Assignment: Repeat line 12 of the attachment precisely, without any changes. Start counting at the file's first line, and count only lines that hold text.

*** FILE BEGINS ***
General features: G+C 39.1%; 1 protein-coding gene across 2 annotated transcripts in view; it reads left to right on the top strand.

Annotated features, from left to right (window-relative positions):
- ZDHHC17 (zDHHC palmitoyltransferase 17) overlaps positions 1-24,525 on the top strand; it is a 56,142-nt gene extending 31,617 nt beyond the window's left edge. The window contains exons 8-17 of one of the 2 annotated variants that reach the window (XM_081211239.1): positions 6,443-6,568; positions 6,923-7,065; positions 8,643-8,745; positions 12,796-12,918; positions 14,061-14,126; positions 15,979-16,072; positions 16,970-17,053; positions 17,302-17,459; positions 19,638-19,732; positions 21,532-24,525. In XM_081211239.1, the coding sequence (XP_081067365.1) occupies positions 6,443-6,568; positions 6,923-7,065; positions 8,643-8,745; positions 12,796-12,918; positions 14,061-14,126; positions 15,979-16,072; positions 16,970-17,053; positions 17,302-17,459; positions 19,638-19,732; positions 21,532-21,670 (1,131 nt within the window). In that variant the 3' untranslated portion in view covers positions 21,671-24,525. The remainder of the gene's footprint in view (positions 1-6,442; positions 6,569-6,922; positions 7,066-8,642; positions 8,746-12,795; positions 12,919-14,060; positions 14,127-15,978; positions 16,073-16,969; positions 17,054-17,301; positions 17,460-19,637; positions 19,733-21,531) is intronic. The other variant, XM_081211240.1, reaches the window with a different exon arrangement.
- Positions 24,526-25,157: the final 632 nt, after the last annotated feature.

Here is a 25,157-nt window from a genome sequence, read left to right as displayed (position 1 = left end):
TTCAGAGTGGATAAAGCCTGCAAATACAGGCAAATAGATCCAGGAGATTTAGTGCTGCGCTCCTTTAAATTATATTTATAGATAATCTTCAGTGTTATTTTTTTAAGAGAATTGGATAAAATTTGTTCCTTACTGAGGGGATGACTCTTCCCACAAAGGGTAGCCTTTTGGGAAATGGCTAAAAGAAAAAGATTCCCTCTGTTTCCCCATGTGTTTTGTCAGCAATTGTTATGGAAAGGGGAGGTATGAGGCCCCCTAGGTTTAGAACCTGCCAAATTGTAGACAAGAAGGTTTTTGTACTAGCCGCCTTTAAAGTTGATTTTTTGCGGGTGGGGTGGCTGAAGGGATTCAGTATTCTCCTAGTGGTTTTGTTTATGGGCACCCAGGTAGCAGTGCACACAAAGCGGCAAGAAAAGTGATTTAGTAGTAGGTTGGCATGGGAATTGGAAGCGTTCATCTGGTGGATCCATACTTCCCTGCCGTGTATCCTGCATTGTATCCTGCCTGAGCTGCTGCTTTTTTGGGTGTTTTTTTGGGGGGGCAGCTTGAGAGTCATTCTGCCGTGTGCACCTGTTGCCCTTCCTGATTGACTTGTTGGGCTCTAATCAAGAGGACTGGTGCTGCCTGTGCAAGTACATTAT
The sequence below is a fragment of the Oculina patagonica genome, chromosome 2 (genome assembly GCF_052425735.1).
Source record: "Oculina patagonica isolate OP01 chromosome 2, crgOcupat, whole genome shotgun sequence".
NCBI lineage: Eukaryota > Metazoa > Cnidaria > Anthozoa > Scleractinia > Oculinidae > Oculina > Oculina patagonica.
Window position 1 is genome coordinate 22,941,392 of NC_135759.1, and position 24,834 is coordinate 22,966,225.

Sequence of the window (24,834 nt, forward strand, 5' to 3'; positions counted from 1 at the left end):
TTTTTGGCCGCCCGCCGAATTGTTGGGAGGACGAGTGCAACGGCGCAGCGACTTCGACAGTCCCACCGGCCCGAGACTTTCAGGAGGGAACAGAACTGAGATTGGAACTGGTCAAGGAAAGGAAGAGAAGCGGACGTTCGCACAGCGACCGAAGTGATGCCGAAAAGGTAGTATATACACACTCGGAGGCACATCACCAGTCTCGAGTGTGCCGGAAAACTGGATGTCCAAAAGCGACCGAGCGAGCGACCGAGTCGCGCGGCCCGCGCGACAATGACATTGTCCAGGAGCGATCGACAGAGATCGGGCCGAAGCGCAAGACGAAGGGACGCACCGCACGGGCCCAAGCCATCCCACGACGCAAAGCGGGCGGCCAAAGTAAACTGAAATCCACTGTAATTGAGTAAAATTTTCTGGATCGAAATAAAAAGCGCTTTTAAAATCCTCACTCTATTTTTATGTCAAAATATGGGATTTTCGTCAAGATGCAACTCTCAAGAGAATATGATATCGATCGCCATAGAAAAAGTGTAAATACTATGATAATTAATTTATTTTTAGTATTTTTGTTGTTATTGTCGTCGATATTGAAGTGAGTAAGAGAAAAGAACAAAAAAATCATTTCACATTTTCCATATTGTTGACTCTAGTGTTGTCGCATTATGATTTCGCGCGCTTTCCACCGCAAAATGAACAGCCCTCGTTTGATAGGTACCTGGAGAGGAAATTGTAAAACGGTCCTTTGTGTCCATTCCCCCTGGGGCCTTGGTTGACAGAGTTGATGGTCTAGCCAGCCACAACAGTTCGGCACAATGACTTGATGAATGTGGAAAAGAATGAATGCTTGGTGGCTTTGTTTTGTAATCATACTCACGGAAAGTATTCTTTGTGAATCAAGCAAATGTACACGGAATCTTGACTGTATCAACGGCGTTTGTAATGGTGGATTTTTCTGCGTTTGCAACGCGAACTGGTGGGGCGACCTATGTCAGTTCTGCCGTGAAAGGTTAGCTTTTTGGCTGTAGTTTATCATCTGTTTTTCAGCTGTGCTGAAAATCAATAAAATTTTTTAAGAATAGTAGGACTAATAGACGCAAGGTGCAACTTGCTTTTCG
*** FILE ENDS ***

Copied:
TTTTTGGCCGCCCGCCGAATTGTTGGGAGGACGAGTGCAACGGCGCAGCGACTTCGACAGTCCCACCGGCCCGAGACTTTCAGGAGGGAACAGAACTGAGATTGGAACTGGTCAAGGAAAGGAAGAGAAGCGGACGTTCGCACAGCGACCGAAGTGATGCCGAAAAGGTAGTATATACACACTCGGAGGCACATCACCAGTCTCGAGTGTGCCGGAAAACTGGATGTCCAAAAGCGACCGAGCGAGCGACCGAGTCGCGCGGCCCGCGCGACAATGACATTGTCCAGGAGCGATCGACAGAGATCGGGCCGAAGCGCAAGACGAAGGGACGCACCGCACGGGCCCAAGCCATCCCACGACGCAAAGCGGGCGGCCAAAGTAAACTGAAATCCACTGTAATTGAGTAAAATTTTCTGGATCGAAATAAAAAGCGCTTTTAAAATCCTCACTCTATTTTTATGTCAAAATATGGGATTTTCGTCAAGATGCAACTCTCAAGAGAATATGATATCGATCGCCATAGAAAAAGTGTAAATACTATGATAATTAATTTATTTTTAGTATTTTTGTTGTTATTGTCGTCGATATTGAAGTGAGTAAGAGAAAAGAACAAAAAAATCATTTCACATTTTCCATATTGTTGACTCTAGTGTTGTCGCATTATGATTTCGCGCGCTTTCCACCGCAAAATGAACAGCCCTCGTTTGATAGGTACCTGGAGAGGAAATTGTAAAACGGTCCTTTGTGTCCATTCCCCCTGGGGCCTTGGTTGACAGAGTTGATGGTCTAGCCAGCCACAACAGTTCGGCACAATGACTTGATGAATGTGGAAAAGAATGAATGCTTGGTGGCTTTGTTTTGTAATCATACTCACGGAAAGTATTCTTTGTGAATCAAGCAAATGTACACGGAATCTTGACTGTATCAACGGCGTTTGTAATGGTGGATTTTTCTGCGTTTGCAACGCGAACTGGTGGGGCGACCTATGTCAGTTCTGCCGTGAAAGGTTAGCTTTTTGGCTGTAGTTTATCATCTGTTTTTCAGCTGTGCTGAAAATCAATAAAATTTTTTAAGAATAGTAGGACTAATAGACGCAAGGTGCAACTTGCTTTTCG